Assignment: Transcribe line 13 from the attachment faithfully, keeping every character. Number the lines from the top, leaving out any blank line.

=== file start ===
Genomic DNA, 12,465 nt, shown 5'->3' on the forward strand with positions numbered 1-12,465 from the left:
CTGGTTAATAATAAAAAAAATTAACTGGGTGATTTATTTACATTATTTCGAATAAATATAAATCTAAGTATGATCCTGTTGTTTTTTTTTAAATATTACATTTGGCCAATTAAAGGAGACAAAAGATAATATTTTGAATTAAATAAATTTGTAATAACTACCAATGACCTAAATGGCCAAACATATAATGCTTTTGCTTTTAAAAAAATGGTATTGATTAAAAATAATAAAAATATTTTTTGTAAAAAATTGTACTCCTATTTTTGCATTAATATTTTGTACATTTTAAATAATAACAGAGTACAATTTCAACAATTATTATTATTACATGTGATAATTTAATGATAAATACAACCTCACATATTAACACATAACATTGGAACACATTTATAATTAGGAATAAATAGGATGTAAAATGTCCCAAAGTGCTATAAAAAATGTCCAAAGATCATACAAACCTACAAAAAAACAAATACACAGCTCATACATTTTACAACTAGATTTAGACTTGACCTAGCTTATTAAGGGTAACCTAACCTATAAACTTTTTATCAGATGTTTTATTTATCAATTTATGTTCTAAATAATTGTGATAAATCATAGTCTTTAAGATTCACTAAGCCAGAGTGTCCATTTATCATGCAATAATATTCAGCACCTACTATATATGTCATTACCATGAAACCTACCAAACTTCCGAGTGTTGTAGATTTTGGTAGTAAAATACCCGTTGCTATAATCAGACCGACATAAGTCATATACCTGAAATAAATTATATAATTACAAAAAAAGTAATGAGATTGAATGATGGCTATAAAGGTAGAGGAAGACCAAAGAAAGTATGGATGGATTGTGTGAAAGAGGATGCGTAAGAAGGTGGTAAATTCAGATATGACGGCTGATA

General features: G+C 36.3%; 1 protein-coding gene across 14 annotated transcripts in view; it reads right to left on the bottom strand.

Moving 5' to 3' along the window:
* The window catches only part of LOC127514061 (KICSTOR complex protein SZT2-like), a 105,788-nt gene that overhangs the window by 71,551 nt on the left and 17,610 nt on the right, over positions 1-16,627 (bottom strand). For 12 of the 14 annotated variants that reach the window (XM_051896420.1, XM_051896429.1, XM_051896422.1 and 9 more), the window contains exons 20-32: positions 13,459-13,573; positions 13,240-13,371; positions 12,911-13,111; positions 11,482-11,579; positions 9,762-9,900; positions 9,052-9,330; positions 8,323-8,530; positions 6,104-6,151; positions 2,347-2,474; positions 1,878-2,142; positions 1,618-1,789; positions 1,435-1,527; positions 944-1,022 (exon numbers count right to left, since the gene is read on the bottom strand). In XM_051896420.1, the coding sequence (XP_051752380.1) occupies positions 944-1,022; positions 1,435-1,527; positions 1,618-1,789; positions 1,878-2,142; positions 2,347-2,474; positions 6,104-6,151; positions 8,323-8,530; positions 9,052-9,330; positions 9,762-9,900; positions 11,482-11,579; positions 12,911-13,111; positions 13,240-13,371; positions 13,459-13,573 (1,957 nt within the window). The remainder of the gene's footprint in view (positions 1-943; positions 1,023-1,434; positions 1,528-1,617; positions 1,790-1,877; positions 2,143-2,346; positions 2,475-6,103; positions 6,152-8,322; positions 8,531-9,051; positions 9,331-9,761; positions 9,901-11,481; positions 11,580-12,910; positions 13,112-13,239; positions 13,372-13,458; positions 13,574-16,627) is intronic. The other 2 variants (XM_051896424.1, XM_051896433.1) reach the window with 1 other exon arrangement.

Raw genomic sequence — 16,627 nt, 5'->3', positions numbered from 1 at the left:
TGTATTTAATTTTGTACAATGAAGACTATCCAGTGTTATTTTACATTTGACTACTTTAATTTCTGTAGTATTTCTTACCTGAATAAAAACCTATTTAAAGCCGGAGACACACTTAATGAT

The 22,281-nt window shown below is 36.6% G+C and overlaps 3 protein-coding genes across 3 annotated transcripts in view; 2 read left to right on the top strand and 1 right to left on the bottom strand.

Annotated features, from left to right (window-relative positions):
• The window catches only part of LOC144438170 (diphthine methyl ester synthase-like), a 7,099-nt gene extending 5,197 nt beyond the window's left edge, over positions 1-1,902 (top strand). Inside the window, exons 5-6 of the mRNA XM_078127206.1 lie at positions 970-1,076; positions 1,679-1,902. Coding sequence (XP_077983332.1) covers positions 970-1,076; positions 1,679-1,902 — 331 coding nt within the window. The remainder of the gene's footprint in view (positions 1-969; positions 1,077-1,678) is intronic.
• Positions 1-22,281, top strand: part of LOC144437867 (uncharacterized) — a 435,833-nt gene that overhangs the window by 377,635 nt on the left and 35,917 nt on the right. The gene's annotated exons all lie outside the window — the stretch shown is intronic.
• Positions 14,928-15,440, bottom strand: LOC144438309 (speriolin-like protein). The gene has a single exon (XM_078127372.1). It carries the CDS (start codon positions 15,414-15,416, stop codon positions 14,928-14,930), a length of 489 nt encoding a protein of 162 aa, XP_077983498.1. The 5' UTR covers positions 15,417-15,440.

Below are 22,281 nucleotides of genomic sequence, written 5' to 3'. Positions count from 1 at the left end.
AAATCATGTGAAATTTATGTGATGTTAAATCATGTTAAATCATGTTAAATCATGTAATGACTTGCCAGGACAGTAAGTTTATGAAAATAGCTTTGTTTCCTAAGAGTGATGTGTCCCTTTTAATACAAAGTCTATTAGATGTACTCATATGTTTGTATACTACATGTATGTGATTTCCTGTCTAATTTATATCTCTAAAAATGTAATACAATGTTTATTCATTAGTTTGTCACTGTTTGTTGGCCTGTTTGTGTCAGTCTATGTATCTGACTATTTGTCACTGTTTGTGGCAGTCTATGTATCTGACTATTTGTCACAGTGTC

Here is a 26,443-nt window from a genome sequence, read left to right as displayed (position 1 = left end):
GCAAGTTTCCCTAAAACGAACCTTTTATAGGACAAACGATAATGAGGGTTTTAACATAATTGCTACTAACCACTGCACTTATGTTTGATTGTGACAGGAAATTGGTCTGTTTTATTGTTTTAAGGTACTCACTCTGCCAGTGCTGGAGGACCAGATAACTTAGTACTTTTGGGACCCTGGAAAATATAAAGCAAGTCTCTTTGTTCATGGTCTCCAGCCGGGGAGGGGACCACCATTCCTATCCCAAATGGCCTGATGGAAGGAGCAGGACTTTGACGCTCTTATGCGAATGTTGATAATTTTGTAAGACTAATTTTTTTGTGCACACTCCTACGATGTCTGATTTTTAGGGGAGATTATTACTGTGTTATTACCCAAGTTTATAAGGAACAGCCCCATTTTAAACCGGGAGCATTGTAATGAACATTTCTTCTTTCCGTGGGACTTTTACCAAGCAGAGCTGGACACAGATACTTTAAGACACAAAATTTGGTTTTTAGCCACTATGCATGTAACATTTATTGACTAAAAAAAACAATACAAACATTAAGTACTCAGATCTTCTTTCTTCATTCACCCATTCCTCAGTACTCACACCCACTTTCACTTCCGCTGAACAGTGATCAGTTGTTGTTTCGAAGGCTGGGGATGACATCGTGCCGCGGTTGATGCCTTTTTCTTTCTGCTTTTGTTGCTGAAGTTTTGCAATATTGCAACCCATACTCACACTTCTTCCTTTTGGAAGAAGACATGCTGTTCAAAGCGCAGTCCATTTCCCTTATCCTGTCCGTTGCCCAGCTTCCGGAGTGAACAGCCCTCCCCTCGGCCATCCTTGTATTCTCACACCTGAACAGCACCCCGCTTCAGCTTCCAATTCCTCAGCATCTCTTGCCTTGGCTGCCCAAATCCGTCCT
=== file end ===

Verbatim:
Below are 22,281 nucleotides of genomic sequence, written 5' to 3'. Positions count from 1 at the left end.